The Catholic Church and the proposed new Religious Education course (ERB) at primary level.
One of the Recommendations in the Report from the Forum on Patronage and Pluralism is to introduce a subject under the curriculum called Education about Religions, Beliefs and Ethics (ERB). It is clear from the Recommendations of the Forum on Patronage and Pluralism that the proposed new course on Religions and Beliefs is not intended to replace Catholic Religious instruction in schools.
The Recommendations reads as follows:-
“The Advisory Group is of the view that all children have the right to receive education in ERB and Ethics and the State has the responsibility to ensure that this is provided. The Advisory Group requests that the NCCA, with assistance from the partners and mindful of existing programmes, should develop curriculum and teacher guidelines for ERB and Ethics, in line with the Toledo Principles, the RedCo, and the Cambridge Primary Review.”
“The Advisory Group has a particular concern for those children who do not participate in religious programmes in denominational schools. They may go through their primary schooling without any ERB and ethical education. For these children, the proposed programmes in ERB and Ethics are of central importance. “
The Advisory Group state that they are of the view that ALL children have a right to received education in ERB and Ethics. At present there is no access to education in ERB and Ethics at either primary or second level for the children of secular parents.
If the new ERB Course is to include ALL children then it must be delivered in an objective, critical and pluralistic manner. This is a General Principle under Article II of Protocol 1 (the Right to Education) of the European Convention. The UN uses the terms neutral and objective.
At second level the Religious Education Course under the curriculum it is not up to human rights standards as it disrespects the philosophical convictions of secular parents. It is not delivered in an objective, critical and pluralistic manner as in the majority of schools it is combined with the Guidelines for the Faith Formation and Development of Catholic students.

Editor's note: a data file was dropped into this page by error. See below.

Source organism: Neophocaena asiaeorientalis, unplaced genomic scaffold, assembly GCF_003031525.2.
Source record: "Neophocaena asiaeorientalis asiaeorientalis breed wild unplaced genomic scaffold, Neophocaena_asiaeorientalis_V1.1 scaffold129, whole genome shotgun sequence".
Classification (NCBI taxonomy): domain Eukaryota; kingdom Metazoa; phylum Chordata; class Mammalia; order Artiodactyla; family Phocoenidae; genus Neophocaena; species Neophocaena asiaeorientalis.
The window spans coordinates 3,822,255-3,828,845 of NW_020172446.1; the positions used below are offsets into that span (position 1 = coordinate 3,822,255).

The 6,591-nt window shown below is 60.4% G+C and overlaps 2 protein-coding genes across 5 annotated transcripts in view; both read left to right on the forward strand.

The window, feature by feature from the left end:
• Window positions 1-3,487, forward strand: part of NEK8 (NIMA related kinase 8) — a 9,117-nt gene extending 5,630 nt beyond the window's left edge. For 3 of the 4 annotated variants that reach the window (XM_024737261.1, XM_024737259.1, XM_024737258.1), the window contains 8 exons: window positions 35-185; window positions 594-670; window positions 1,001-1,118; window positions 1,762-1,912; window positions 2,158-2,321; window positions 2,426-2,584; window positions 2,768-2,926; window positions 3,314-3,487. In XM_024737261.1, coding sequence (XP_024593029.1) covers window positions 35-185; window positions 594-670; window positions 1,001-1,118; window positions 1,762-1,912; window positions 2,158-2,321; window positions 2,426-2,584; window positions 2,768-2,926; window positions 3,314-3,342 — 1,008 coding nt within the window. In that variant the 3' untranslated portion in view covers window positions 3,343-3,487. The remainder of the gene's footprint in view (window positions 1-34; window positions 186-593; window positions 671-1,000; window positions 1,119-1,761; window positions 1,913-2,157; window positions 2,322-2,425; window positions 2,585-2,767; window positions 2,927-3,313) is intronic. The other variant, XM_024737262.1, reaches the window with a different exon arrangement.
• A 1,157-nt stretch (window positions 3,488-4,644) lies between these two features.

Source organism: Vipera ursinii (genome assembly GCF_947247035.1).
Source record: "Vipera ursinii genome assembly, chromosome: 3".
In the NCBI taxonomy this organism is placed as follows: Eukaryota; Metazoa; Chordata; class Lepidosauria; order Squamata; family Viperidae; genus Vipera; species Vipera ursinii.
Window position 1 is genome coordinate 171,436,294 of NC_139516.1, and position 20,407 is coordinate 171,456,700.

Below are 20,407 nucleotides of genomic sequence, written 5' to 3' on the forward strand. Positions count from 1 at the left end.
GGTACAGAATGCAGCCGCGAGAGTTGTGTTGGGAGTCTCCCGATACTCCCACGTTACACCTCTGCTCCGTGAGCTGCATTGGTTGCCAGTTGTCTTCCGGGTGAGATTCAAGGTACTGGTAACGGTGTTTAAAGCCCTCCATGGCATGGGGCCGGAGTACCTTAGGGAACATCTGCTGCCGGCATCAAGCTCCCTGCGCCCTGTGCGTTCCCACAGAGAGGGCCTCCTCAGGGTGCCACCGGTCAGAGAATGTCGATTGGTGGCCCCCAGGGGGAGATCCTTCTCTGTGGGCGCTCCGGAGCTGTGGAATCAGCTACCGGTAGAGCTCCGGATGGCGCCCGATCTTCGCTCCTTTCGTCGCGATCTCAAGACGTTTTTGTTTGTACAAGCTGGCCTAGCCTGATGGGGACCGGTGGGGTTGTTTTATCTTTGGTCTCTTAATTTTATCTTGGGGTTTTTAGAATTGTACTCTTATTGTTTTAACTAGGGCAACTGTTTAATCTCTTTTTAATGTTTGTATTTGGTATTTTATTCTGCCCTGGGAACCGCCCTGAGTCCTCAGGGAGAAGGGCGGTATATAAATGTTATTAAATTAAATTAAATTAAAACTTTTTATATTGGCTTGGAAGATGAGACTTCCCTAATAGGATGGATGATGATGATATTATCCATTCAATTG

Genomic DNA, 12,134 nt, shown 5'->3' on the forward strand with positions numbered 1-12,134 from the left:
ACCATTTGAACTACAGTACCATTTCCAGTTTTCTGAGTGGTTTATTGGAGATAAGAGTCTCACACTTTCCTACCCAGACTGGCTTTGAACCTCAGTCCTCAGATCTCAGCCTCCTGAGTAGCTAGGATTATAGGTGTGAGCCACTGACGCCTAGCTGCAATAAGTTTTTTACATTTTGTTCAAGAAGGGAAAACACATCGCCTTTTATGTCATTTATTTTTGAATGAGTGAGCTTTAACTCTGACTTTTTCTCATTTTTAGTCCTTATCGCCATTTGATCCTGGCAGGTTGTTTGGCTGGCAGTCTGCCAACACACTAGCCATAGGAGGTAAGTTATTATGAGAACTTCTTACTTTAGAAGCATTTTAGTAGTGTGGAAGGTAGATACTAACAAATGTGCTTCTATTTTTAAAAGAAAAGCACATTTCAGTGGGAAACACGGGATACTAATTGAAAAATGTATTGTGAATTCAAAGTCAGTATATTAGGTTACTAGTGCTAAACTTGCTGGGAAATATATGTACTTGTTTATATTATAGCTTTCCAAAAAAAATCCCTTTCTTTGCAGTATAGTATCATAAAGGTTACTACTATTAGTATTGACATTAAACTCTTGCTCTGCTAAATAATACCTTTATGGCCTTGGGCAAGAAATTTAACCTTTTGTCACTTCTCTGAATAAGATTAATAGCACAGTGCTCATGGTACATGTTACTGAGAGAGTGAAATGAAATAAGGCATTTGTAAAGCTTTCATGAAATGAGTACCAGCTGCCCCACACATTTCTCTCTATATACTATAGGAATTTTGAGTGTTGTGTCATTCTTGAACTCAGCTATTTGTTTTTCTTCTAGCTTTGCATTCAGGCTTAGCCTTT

The Irish state does nothing to protect the human rights of minorities in Irish schools as they simply absolved themselves of that responsibility and handed it to the Catholic Church who controls most of the schools and teacher training colleges in Ireland.
The Toledo Guiding Principles state that:-
“Furthermore, while it is important to ensure that representatives of religious communities are allowed to give input and advice, this should not be taken to the extreme of giving them too much decision –making power at the cost of abdicating state responsibility. The European Court of Human Rights has made it clear that excessive involvement of religious authorities from one community in decisions that affect the rights of those belonging to another community may itself amount to a violation of the right to freedom of religion or belief.” (p.68) – (Manoussakis v. Greece (ECHR, app 18748/91 1996) para 49-38)
The Catholic Church in Ireland has control over decisions that affect the rights of secular parents and their children as they control the majority of schools and teacher training colleges in Ireland. It is also worth remembering that the Catholic Church has rejected the Toledo Guiding Principles which are based on human rights.
In 2009 the ’Holy See’ issued a Circular Letter rejecting the teaching about religions and ethics in a neutral way.
“Moreover, if religious education is limited to a presentation of the different religions, in a comparative and “neutral” way, it creates confusion or generates religious relativism or indifferentism. “
The Forum on Patronage and Pluralism has said that the proposed programmes in ERB and Ethics are of central importance to those children who do not participate in religious programmes in denominational schools. Human rights are of central importance to secular parents and consequently this government must ensure that the proposed ERB and Ethics course is delivered in an objective, critical and pluralistic manner. We can only hope that the government will not leave decisions that will impact on the human rights of minorities, in the hands of a private institution that rejects those principles.